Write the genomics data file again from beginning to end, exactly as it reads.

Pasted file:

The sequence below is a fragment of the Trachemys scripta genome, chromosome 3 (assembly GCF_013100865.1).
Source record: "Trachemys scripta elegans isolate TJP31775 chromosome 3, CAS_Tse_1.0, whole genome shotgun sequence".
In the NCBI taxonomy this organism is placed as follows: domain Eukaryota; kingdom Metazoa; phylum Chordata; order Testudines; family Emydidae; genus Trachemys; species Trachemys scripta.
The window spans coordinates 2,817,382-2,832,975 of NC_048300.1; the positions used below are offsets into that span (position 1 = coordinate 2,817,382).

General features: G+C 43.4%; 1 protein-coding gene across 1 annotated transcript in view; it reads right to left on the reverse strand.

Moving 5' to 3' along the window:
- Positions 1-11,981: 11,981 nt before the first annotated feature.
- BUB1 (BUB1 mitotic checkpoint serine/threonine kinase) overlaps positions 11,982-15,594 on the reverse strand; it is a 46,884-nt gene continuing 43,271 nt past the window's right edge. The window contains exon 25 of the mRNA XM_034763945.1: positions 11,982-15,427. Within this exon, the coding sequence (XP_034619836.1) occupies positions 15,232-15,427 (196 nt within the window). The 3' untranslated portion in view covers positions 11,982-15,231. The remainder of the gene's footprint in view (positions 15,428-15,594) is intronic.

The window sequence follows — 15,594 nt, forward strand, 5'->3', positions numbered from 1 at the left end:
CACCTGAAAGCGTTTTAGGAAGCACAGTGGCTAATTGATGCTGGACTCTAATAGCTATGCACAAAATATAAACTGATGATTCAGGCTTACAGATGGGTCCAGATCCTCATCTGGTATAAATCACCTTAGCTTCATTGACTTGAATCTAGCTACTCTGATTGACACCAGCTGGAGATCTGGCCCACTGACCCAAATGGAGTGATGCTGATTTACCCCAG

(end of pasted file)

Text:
The sequence below is a fragment of the Trachemys scripta genome, chromosome 3 (assembly GCF_013100865.1).
Source record: "Trachemys scripta elegans isolate TJP31775 chromosome 3, CAS_Tse_1.0, whole genome shotgun sequence".
In the NCBI taxonomy this organism is placed as follows: domain Eukaryota; kingdom Metazoa; phylum Chordata; order Testudines; family Emydidae; genus Trachemys; species Trachemys scripta.
The window spans coordinates 2,817,382-2,832,975 of NC_048300.1; the positions used below are offsets into that span (position 1 = coordinate 2,817,382).

General features: G+C 43.4%; 1 protein-coding gene across 1 annotated transcript in view; it reads right to left on the reverse strand.

Moving 5' to 3' along the window:
- Positions 1-11,981: 11,981 nt before the first annotated feature.
- BUB1 (BUB1 mitotic checkpoint serine/threonine kinase) overlaps positions 11,982-15,594 on the reverse strand; it is a 46,884-nt gene continuing 43,271 nt past the window's right edge. The window contains exon 25 of the mRNA XM_034763945.1: positions 11,982-15,427. Within this exon, the coding sequence (XP_034619836.1) occupies positions 15,232-15,427 (196 nt within the window). The 3' untranslated portion in view covers positions 11,982-15,231. The remainder of the gene's footprint in view (positions 15,428-15,594) is intronic.

The window sequence follows — 15,594 nt, forward strand, 5'->3', positions numbered from 1 at the left end:
CACCTGAAAGCGTTTTAGGAAGCACAGTGGCTAATTGATGCTGGACTCTAATAGCTATGCACAAAATATAAACTGATGATTCAGGCTTACAGATGGGTCCAGATCCTCATCTGGTATAAATCACCTTAGCTTCATTGACTTGAATCTAGCTACTCTGATTGACACCAGCTGGAGATCTGGCCCACTGACCCAAATGGAGTGATGCTGATTTACCCCAG